The summer also saw Leona represent Ireland at the Olympics where she finished tied for 21st and claim the Smyth Salver Trophy after finishing the RICOH Women’s British Open as the top ranked amateur.
Leona is studying Psychology, Business and Accounting at Duke.

Leona Maguire receives Mark H McCormack Medal boost ahead of Rio medal bid

August 17, 2016
Leona Maguire was presented with the 2016 Mark H McCormack Medal by current world number one and three-time winnner of the medal Lydia Ko ahead of the women's Olympic Golf event at Rio 2016 today.

Leona Maguire was presented with the 2016 Mark H McCormack Medal by current world number one and three-time winnner of the medal Lydia Ko ahead of the women’s Olympic Golf event at Rio 2016 today.

Leona Maguire has won the Mark H McCormack Medal for the second consecutive year as the leading women’s player in the 2016 World Amateur Golf Ranking.
Maguire will compete for Ireland in the Rio 2016 Olympic Games this week alongside Stephanie Meadow and speaking from Brazil she said she was delighted to win the prestigious medal once again.
“It is a huge honour for me to win the Mark H McCormack medal again this year,” said Maguire.
“I am incredibly grateful to my family, my coach Shane O’Grady, the Irish Ladies Golf Union and the Confederation of Golf in Ireland and everyone at Duke University. Without their support and help this would not be possible.

“This year has been great for me so far and winning the McCormack Medal makes it even more special. I am so excited to compete and represent my country in the Olympics this week and earning the medal gives me extra confidence, given how strong amateur golf is right now, as I prepare for the event.”

The Cavan born golfer played a significant role in Great Britain & Ireland’s Curtis Cup win against the USA in June, contributing four points to the 11½-8½ victory.
Last month, she won the Smyth Salver after finishing as the leading amateur at the Ricoh Women’s British Open at Woburn, in a tie for 25th place, and also played in the U.S. Women’s Open at CordeValle.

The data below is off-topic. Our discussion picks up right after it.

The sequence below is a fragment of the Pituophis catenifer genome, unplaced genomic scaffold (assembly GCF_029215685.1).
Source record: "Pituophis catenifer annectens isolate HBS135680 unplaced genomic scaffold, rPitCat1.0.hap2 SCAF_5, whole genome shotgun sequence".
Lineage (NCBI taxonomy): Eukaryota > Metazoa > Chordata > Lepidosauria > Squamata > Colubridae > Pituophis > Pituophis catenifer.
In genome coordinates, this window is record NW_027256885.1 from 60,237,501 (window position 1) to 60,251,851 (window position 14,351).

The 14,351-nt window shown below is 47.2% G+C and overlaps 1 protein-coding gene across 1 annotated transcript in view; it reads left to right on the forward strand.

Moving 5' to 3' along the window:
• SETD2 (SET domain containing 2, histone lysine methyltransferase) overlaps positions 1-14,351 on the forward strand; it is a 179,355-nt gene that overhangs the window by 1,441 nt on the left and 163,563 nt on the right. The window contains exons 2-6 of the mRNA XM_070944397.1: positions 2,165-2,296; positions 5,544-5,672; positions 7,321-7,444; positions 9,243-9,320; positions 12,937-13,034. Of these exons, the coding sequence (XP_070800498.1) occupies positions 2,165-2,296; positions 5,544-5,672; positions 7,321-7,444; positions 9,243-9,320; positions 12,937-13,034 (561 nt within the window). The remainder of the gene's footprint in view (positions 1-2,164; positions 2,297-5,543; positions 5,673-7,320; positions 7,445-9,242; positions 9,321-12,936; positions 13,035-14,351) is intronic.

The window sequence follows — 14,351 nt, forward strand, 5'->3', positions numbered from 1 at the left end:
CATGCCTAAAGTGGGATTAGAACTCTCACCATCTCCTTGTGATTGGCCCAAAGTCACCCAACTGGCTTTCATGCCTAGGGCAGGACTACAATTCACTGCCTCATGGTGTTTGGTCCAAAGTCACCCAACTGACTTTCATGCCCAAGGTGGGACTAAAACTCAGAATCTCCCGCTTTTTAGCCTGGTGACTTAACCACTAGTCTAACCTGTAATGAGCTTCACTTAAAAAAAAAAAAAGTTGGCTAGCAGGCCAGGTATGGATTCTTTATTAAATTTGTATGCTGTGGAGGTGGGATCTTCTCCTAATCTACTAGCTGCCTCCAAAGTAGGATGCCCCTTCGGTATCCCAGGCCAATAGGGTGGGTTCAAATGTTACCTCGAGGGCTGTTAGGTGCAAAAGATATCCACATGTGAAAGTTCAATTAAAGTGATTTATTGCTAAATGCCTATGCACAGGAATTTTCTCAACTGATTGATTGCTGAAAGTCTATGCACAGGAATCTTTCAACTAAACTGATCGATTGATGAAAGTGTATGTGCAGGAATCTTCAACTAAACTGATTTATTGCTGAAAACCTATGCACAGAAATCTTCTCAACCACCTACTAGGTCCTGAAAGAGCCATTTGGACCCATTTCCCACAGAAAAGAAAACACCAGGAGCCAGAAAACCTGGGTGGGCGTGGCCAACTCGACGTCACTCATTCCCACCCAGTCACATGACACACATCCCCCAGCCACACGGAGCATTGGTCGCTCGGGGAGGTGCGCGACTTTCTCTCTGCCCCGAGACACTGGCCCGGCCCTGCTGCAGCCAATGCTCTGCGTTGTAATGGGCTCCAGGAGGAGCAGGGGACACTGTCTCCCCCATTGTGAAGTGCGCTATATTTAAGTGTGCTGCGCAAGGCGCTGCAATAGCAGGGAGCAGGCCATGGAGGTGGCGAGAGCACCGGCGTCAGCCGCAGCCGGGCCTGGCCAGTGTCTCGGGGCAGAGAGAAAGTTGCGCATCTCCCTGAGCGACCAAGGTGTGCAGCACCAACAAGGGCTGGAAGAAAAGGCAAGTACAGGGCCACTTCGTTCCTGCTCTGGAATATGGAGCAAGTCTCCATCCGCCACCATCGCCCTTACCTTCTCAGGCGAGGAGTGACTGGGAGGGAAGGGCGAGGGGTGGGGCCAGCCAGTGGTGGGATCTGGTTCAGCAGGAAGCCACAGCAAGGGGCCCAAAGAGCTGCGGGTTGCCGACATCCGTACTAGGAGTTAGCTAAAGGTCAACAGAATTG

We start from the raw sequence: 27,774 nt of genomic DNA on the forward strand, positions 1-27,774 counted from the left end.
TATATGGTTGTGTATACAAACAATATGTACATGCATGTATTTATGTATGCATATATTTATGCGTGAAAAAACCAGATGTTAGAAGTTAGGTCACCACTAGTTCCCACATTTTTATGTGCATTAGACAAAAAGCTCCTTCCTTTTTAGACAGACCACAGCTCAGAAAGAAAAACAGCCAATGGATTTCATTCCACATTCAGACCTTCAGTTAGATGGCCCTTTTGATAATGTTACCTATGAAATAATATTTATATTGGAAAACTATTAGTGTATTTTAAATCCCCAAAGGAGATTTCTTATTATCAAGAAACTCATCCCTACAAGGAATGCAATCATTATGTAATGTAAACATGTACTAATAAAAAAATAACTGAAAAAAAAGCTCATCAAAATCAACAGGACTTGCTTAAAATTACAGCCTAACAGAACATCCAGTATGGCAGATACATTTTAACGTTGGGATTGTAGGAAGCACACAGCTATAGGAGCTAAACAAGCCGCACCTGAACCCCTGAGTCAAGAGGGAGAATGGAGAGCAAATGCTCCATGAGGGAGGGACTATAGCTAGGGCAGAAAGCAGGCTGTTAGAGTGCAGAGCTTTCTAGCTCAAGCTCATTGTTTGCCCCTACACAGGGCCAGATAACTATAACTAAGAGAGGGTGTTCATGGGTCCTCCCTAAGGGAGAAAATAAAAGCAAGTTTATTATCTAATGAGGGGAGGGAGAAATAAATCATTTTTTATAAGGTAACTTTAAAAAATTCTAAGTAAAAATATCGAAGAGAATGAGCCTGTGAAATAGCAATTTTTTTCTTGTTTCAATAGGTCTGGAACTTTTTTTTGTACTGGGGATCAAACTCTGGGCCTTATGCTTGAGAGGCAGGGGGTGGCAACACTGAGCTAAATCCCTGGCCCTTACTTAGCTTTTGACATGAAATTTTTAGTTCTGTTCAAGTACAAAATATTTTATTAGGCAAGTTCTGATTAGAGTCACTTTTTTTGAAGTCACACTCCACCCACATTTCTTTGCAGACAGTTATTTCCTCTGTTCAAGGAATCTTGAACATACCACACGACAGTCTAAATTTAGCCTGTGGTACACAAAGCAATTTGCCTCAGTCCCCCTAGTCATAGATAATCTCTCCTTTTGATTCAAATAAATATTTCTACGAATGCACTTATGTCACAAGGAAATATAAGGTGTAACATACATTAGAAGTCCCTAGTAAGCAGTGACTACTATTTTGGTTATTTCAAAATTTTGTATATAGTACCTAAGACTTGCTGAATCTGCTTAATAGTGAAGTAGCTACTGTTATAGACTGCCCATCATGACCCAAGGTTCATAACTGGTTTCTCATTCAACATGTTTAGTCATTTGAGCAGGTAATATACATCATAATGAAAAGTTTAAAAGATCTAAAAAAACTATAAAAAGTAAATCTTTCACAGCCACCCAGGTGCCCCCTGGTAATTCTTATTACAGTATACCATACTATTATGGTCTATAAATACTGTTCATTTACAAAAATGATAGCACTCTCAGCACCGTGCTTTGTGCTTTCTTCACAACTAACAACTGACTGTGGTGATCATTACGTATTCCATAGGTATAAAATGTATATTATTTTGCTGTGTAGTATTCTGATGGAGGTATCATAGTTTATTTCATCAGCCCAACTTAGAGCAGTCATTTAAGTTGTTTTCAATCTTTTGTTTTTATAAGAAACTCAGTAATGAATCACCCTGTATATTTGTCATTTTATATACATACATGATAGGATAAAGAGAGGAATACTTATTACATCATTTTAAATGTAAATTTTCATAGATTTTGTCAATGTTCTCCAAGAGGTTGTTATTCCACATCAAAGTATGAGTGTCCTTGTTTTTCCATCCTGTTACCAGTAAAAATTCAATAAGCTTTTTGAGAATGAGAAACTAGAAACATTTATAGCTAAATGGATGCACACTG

Following the Olympic Games, in the autumn, Maguire will take part in Qualifying School for the LPGA Tour. As long as she remains an amateur she will receive an exemption into the Ricoh Women’s British Open and the U.S. Women’s Open in 2017.
Right now, her focus is on making a medal bid for Ireland.
“We’ve been to a bunch of events – hockey and swimming and saw Michael Phelps. So it’s just been really fun.” she said.

“It’s an amazing thing to be a part of and sort of just try to soak up the entire like Olympic atmosphere. I am really excited.  As a kid, I’ve been watching the Olympics every four years, so to actually be a part of it is incredible. It’s nice getting to play in the first group on Wednesday, so it will be great to get out there and be an Olympian.”

The R&A and United States Golf Association (USGA) award recognises Maguire’s outstanding performances this year and is named after Mark H McCormack, who founded sports marketing company IMG and was a great supporter of amateur golf.
Johnnie Cole-Hamilton, Executive Director – Championships at The R&A, said, “For Leona to win the Mark H McCormack Medal for a second year running is an outstanding achievement and I would like to congratulate her on another tremendous season. To consistently deliver excellent results over two years requires real dedication and commitment. She is a hugely talented golfer who is a worthy winner of the award.”